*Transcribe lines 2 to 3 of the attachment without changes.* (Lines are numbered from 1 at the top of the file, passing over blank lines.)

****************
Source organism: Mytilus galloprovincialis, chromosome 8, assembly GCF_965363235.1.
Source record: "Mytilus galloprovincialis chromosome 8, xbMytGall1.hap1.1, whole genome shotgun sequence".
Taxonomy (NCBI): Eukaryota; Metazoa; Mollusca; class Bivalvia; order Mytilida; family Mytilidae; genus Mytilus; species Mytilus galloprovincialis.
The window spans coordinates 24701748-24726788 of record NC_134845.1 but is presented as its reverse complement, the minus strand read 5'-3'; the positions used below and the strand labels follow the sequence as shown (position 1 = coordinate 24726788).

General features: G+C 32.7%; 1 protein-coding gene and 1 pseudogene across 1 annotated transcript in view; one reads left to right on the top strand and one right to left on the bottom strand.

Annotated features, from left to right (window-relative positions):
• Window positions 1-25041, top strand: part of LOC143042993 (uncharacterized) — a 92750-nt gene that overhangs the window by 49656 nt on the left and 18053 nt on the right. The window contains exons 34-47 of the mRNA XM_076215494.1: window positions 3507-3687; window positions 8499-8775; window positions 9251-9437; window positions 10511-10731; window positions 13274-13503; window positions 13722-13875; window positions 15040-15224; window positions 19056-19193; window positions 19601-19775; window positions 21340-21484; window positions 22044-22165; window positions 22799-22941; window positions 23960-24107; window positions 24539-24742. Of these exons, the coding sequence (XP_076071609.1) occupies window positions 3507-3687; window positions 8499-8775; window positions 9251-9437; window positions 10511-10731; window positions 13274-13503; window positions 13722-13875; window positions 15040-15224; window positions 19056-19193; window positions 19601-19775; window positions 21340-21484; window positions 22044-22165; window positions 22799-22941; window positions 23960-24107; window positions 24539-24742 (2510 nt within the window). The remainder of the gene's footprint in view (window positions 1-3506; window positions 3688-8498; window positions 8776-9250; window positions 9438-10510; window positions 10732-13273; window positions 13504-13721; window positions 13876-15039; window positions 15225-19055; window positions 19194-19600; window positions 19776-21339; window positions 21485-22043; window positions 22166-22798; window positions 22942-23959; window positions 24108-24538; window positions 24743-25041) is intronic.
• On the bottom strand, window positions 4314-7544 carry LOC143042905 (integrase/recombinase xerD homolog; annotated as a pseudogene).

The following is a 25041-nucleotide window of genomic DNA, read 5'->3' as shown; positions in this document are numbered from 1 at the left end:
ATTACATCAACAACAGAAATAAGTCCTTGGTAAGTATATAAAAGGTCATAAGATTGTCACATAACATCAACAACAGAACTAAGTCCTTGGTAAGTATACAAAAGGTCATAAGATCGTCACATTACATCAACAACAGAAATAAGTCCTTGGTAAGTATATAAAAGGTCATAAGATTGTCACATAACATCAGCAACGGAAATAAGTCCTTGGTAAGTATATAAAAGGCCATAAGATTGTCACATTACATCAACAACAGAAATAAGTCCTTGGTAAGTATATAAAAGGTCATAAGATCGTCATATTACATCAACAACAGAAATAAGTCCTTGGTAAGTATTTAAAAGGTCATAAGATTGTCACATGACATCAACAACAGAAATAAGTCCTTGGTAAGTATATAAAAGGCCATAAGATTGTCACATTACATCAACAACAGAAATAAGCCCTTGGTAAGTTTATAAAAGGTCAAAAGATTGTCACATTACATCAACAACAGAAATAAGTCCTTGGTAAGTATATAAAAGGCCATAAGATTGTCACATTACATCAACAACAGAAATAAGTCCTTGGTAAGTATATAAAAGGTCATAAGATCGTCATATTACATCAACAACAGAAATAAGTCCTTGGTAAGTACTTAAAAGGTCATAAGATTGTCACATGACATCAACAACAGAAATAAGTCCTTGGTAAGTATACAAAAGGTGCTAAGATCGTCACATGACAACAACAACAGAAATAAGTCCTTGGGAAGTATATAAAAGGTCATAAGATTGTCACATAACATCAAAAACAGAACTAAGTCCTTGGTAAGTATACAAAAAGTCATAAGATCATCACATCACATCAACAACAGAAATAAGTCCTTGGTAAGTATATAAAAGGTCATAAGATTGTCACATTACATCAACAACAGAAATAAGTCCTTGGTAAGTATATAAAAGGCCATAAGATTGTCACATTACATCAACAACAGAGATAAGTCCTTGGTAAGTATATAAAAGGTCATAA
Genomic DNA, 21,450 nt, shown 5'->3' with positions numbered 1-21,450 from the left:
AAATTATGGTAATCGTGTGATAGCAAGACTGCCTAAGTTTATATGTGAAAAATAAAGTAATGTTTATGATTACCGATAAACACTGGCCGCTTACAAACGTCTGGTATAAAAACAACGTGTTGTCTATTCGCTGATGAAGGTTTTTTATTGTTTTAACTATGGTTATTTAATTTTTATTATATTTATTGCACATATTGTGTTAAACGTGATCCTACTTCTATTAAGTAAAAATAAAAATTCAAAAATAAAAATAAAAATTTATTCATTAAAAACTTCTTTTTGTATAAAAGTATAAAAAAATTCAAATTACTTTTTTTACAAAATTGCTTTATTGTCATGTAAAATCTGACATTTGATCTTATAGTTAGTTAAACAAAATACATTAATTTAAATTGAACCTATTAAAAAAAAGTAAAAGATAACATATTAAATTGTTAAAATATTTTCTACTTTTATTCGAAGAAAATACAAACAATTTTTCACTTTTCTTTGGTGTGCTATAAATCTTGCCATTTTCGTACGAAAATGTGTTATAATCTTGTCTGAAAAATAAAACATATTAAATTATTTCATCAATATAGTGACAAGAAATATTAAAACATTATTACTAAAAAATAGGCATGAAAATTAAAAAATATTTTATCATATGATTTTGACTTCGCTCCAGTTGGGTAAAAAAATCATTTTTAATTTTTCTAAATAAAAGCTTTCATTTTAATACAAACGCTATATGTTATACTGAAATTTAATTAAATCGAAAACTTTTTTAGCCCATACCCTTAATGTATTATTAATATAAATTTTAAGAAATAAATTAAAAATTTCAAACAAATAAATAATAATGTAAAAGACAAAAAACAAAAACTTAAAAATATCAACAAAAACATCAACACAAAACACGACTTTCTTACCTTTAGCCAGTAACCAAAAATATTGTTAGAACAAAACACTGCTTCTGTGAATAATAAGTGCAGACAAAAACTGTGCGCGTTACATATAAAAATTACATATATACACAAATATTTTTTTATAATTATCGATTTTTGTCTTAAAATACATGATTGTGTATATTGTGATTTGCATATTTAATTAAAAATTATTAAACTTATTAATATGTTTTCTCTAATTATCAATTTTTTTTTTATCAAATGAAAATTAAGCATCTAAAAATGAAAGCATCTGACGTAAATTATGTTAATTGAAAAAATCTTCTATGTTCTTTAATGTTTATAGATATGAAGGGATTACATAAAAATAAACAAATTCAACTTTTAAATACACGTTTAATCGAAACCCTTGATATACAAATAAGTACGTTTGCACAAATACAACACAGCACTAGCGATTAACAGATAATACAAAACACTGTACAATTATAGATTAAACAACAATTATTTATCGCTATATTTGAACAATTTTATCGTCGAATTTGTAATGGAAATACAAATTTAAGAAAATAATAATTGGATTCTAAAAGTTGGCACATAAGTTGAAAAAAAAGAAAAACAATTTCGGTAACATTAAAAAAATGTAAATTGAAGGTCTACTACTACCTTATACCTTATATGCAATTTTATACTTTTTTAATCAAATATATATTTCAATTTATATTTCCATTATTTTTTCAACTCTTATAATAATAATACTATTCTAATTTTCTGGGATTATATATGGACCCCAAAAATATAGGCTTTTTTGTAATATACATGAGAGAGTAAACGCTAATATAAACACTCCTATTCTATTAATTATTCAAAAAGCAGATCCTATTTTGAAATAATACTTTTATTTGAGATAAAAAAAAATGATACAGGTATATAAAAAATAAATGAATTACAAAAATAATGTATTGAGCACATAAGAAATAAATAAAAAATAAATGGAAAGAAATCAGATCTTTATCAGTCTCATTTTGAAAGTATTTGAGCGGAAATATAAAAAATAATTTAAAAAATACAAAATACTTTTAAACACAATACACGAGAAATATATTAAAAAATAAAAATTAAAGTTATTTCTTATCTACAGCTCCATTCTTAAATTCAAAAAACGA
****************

Source record: "Mytilus galloprovincialis chromosome 8, xbMytGall1.hap1.1, whole genome shotgun sequence".
Taxonomy (NCBI): Eukaryota; Metazoa; Mollusca; class Bivalvia; order Mytilida; family Mytilidae; genus Mytilus; species Mytilus galloprovincialis.